Besides the relic bust they also have skulls wrapped in silk fabrics in Sint-Truiden abby, so we also replicated those. The originals supposedly belonged to some of the 11.000 virginal handmaidens of St. Ursula... Relics of the 11.000 maidens can be found all over europe today - there literally was a "maiden export trade" in Cologne in the middle ages:  Outside the city gates a burial ground was found in the 12th century (then called ager Ursulanus) containing the remains of the maidens. Today there is a widespread belief that it was just one of the many roman or early medieval grave fields in and around Cologne ;-)       

Anyway, medieval people believed in the 11.000 handmaidens, so we replicated two of them: To the left a skull wrapped in red silk tafetta with a headband and bands crossing at the top of the head made from gold brocaded "Kölner Borte" (bands from Cologne woven with gold thread). I was lucky enough to buy one meter of it from a church vestment workshop - they sold some leftovers from around 1920 and older...

To the right a skull covered in silk gauze with a tabletwoven silk headband I made with little flower shaped gold bezans. The warp of the headband appears to be striped because the tablets alternated s and z in groups...


skulls of less important saint were often just sewn into fabric
instead of incorporating them into a precious metal vessel 

Looking for other types of relics we came across some put inside a glass or crystal vessel, so we had to build one of those. Here is a bone fragment put inside a 13th century glass replica sealed with wax. The cedula (piece of parchment or paper stating from which Saint the relic is) inside the glass is a copy of a paper cedula from Bad Gandersheim from the 14th century - something rather common in a lot of church treasuries: Older relics were occasionaly repacked and labled with a new cedula when their vessel was to worn or considered not grand enough anymore...   


relic in a glass vessel

And finally we got into mass production ;-)
Bad Gandersheim has a vast number of relics from different Saints wrapped or sewn into little pieces of costly fabric, some labled with a cedula. So we used a lot of the silk fabric cut-offs I had kept from different projects over the last years. Most of the relic packs are really small, so a little wood turned pyxis can house a lot of them... There is one in Quedlinburg Domschatz where the lid is stuck nowadays - maybe its content looks like this:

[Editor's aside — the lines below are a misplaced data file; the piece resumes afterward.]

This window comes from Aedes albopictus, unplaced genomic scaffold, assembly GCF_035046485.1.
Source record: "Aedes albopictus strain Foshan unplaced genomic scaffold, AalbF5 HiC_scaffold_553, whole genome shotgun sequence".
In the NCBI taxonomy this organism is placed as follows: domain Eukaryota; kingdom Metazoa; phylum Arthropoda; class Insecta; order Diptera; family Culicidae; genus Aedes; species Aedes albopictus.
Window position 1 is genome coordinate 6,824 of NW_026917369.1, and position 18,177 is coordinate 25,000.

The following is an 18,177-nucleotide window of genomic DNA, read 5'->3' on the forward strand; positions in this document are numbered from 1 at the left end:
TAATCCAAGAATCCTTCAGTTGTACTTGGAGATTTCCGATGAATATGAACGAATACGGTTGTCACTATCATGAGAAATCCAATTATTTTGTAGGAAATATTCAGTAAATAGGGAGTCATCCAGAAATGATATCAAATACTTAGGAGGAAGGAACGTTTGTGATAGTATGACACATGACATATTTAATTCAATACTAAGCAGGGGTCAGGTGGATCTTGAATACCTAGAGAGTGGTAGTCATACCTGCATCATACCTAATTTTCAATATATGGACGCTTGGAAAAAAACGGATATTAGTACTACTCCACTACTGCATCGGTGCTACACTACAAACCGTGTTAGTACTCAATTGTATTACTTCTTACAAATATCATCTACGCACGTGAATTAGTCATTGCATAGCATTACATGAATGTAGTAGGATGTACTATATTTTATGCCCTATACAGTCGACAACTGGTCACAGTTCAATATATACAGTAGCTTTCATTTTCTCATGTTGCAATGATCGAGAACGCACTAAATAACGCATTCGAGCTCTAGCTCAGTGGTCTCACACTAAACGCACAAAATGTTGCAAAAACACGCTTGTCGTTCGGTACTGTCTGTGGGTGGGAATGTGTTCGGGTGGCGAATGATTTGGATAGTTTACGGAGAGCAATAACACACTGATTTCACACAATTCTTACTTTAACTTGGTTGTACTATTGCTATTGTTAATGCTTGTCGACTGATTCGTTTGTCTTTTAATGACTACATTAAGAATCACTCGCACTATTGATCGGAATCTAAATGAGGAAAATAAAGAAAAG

Pyxis filled with relic bundles
First time Andi took all the relics with him was to a rather small, but very nice event in Lichs gothic Marienstiftskirche - the perfect room for his presentation :-)

As it was so much fun to research and recreate all this, we will keep up "the relic industry", so look out for updates...

5 comments:

  1. I just wanted to write a comment and say that you have a wonderful blog. I love the entry on your reenactment weekend. It looks like a lot of fun, and you must be very skilled to make those beautiful books. :)

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  2. Thank you very much :-) Now I have really pink ears ;-)

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  3. I really like the glass vessel relics and was wondering how you went about sealing them with wax...I mean, is it JUST wax covering the top? Or is there something under the wax, but covering the lid? Thanks!

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  4. Hi Raymond,
    it ist just wax - fresh beeswax taken from the hive. The wax is warmed to about body temperature, then kneaded into a flat disk a little bigger in diameter than the glasses opening. Then the glas vessel is put onto that wax lid upside down, the wax is kneaded around the rim to seal the glass and then it's left to cool. This way the wax lid does not sink in in the middle while it is still warm :-)